June 18, 2013

From blog to cookbook as a remedy for inexpensive cooking

For years, Caroline Wright amazed her 20-something friends. She could whip up a great, healthy, delicious and innovative meal in minutes – on an incredibly tight budget.

For years, Caroline Wright amazed her 20-something friends. She could whip up a great, healthy, delicious and innovative meal in minutes – on an incredibly tight budget.

"In New York, I had a large group of friends who were all underpaid, overworked – and new cooks," Wright recalled in a phone interview from her Dallas home. "They wanted to eat fresh and cheap – anything that would save a trip to another restaurant.

"This was stuff I was making for myself after work," she added. "I told them, 'It's not that hard!' "

Wright's nightly dinner menus had a definite gourmet flair with such dishes as grilled pizza with peppers and turkey sausage, risotto with pancetta and radicchio and spicy mussel soup.

Wright took the next step: She showed her friends (and anyone else interested) how to do it. She created a blog – – and challenged herself to make healthy family meals for four people in 20 minutes for under $20.

Her 20/20 approach caught the eye of publisher Workman, which invited Wright to turn her blog into a cookbook. "Twenty-Dollar, Twenty-Minute Meals" (208 pages, $12.95) debuted in May.

It's been an immediate hit.

"This is the book I want to give to every young couple, new graduate and young professional I care about," said Sarah Copeland, food director of Real Simple magazine. "This is smart, healthful and hearty food to build a life on."

"(This book) curbs the expense and time of cooking and helps you put dinners on the table that feel like important triumphs," wrote Amanda Hesser, co-founder of

Although this is her first cookbook, Wright is an accomplished food pro. She developed recipes and served as an editor for Martha Stewart's "Everyday Food." Her work also has appeared in "Every Day With Rachael Ray," "Cooking Light" and other publications. Trained at the prestigious Ecole de Cuisine la Varenne in France, Wright taught cooking in Brooklyn before recently moving to Dallas with her husband, Garth, (a lawyer) and 8-month-old son, Henry.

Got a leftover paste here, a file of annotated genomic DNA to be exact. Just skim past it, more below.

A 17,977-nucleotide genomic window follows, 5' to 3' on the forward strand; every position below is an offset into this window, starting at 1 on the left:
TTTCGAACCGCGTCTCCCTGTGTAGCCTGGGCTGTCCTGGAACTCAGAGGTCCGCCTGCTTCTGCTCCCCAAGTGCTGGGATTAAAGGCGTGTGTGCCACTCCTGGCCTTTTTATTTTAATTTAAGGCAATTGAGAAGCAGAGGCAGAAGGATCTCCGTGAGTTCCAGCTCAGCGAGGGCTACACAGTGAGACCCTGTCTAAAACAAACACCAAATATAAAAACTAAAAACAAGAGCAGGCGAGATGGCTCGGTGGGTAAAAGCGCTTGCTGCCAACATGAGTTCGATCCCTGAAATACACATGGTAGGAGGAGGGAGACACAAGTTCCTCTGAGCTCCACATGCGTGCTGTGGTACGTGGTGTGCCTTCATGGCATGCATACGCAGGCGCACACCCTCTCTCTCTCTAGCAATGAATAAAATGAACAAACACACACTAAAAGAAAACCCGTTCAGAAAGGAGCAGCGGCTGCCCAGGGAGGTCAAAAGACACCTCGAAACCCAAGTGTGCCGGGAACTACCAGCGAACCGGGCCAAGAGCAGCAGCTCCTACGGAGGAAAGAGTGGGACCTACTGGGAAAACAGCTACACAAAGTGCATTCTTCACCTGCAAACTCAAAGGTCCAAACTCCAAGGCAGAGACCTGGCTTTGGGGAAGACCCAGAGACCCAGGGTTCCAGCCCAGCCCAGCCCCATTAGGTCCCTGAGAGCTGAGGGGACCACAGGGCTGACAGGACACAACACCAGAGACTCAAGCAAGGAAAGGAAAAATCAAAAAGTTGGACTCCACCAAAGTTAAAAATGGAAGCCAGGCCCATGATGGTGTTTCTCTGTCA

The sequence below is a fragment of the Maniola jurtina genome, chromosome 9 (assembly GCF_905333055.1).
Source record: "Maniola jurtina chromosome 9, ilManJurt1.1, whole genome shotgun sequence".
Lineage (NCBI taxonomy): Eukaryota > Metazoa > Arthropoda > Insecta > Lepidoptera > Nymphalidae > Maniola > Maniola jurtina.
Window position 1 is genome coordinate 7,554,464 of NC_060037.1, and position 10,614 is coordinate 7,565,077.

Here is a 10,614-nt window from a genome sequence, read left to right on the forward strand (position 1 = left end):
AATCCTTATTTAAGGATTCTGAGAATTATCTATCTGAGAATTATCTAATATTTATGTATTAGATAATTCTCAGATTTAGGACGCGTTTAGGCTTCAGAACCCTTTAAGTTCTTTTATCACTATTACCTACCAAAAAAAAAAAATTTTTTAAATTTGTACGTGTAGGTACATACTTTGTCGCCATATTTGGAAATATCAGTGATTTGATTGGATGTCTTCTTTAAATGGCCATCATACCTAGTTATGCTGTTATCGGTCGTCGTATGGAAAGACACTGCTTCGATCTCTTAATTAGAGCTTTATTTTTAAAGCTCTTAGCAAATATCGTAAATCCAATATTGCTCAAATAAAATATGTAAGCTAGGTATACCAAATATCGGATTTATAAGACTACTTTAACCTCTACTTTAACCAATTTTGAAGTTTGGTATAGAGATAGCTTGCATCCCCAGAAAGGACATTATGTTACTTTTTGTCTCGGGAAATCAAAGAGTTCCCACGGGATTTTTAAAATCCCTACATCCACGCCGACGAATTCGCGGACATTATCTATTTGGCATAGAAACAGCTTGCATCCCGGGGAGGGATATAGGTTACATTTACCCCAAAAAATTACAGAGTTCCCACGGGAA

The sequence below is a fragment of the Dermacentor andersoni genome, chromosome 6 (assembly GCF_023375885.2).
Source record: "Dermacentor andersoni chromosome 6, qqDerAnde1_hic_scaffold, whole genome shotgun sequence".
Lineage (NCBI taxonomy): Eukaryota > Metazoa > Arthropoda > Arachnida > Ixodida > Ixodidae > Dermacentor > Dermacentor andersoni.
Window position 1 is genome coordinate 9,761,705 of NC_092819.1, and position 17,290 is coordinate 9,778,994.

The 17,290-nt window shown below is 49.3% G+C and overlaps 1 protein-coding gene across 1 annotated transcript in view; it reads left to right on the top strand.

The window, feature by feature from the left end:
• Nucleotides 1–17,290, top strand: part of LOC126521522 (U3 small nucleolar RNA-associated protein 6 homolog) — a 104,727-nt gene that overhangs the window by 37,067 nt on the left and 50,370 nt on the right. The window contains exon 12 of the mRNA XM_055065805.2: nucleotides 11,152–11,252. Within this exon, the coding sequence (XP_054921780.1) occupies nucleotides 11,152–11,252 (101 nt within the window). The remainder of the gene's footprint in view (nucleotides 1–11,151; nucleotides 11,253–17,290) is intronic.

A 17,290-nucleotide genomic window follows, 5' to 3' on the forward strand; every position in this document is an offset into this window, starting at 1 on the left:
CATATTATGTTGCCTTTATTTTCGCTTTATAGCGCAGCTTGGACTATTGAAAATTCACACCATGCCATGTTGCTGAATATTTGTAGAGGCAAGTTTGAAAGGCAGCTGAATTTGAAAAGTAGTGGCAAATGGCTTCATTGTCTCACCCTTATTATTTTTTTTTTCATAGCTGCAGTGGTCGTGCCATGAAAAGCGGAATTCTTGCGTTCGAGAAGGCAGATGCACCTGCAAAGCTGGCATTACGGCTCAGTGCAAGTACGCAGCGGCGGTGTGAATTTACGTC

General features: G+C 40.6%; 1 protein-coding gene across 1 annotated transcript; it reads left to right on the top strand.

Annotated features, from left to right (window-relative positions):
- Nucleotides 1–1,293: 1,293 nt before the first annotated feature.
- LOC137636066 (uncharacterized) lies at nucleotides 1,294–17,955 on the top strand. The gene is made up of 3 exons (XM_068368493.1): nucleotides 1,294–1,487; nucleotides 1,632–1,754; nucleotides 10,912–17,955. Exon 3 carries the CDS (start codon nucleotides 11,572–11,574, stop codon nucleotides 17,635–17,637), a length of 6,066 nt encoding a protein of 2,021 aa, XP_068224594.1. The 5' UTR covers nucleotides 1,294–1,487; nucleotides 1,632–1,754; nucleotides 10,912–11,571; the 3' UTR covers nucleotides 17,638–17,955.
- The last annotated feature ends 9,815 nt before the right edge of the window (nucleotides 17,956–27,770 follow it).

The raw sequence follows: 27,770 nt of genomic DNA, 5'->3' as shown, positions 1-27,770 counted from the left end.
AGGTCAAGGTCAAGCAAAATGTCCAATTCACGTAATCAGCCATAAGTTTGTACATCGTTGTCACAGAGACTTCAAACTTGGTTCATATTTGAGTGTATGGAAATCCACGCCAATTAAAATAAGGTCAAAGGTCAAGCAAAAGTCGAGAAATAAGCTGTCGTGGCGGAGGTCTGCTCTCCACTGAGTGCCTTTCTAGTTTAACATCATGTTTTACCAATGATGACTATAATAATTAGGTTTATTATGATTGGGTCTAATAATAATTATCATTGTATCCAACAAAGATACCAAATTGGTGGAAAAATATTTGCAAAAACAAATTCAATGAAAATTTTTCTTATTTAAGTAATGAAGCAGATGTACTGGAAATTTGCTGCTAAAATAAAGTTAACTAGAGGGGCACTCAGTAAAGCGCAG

Now 29, Wright still cooks for her family the way she did for her Brooklyn friends: Fast and budget-minded, but with upscale taste and seasonal ingredients.

All 90-plus recipes in the book were taken directly from her own kitchen table. She also photographed her completed dishes herself.

"I was doing this for fun," she said. "I definitely ate all the food after I shot it."

Her recipe prose is simple and direct. Instead of traditional lists of ingredients, her recipes are written as narratives, the way you would share a recipe with friend.

"I call it my girlfriend recipe style," Wright said. "I chose that intentionally. When you break out a recipe ingredient list and method, step by step, it can make the recipe look so long and complicated – and intimidating – when it's not.

"I get so frustrated by over-explaining," she added. "I'm trying to empower people to get into the kitchen, to try something new."

Wright also offers ideas for substitutions as a springboard for kitchen creativity. Her favorites change with the seasons. Summer is for grilling.

"I like to eat seasonally," she said. "My favorite right now is merguez burgers. They're really killer, absolutely awesome."

Merguez is a spicy lamb sausage that's a favorite in Morocco. Wright discovered it while in culinary school in France.

"It's ground lamb seasoned with harissa (hot chili) paste and served with cucumber and yogurt dressing," she said. "People like to try different things, and this burger is perfect for summer cookouts."

Grilled gazpacho makes use of summer's tomatoes, peppers and cucumbers.

"My dad is obsessed with gazpacho, so this is my nod to him," Wright said. "As a recipe tester, I ran into 10,000 versions of gazpacho. By grilling the tomatoes, I tried to make it interesting."

As well as quick and tasty – and inexpensive.

The key to 20/20 cooking is foresight, Wright admitted. Plan ahead; stock your freezer and your pantry with ingredients that come in handy when you're in a hurry. You'll thank yourself at dinner time.

"I always have pizza dough in our freezer and salad greens in the refrigerator," she said. "You can do a lot of quick meals with just those (ingredients) for starters."

Recipe: Grilled turkey sausage and pepper pizza
Recipe: Merguez burgers with cucumber dressing
Recipe: Grilled gazpacho
Call The Bee's Debbie Arrington, (916) 321-1075. Follow her on Twitter @debarrington.

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